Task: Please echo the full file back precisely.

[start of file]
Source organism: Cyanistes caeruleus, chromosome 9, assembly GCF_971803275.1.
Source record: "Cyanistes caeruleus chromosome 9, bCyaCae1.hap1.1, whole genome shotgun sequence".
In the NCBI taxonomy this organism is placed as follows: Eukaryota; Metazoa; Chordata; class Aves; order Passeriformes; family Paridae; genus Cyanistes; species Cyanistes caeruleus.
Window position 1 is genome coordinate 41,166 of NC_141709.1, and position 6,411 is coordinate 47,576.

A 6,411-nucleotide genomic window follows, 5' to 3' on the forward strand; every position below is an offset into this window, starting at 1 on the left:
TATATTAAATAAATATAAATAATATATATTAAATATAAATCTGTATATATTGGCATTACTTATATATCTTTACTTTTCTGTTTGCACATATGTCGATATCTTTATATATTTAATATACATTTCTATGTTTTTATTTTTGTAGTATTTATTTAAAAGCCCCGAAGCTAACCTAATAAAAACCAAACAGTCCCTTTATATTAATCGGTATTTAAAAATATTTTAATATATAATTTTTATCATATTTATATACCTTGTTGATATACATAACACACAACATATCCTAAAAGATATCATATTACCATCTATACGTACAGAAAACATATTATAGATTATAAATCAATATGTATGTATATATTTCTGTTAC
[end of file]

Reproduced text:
Source organism: Cyanistes caeruleus, chromosome 9, assembly GCF_971803275.1.
Source record: "Cyanistes caeruleus chromosome 9, bCyaCae1.hap1.1, whole genome shotgun sequence".
In the NCBI taxonomy this organism is placed as follows: Eukaryota; Metazoa; Chordata; class Aves; order Passeriformes; family Paridae; genus Cyanistes; species Cyanistes caeruleus.
Window position 1 is genome coordinate 41,166 of NC_141709.1, and position 6,411 is coordinate 47,576.

A 6,411-nucleotide genomic window follows, 5' to 3' on the forward strand; every position below is an offset into this window, starting at 1 on the left:
TATATTAAATAAATATAAATAATATATATTAAATATAAATCTGTATATATTGGCATTACTTATATATCTTTACTTTTCTGTTTGCACATATGTCGATATCTTTATATATTTAATATACATTTCTATGTTTTTATTTTTGTAGTATTTATTTAAAAGCCCCGAAGCTAACCTAATAAAAACCAAACAGTCCCTTTATATTAATCGGTATTTAAAAATATTTTAATATATAATTTTTATCATATTTATATACCTTGTTGATATACATAACACACAACATATCCTAAAAGATATCATATTACCATCTATACGTACAGAAAACATATTATAGATTATAAATCAATATGTATGTATATATTTCTGTTAC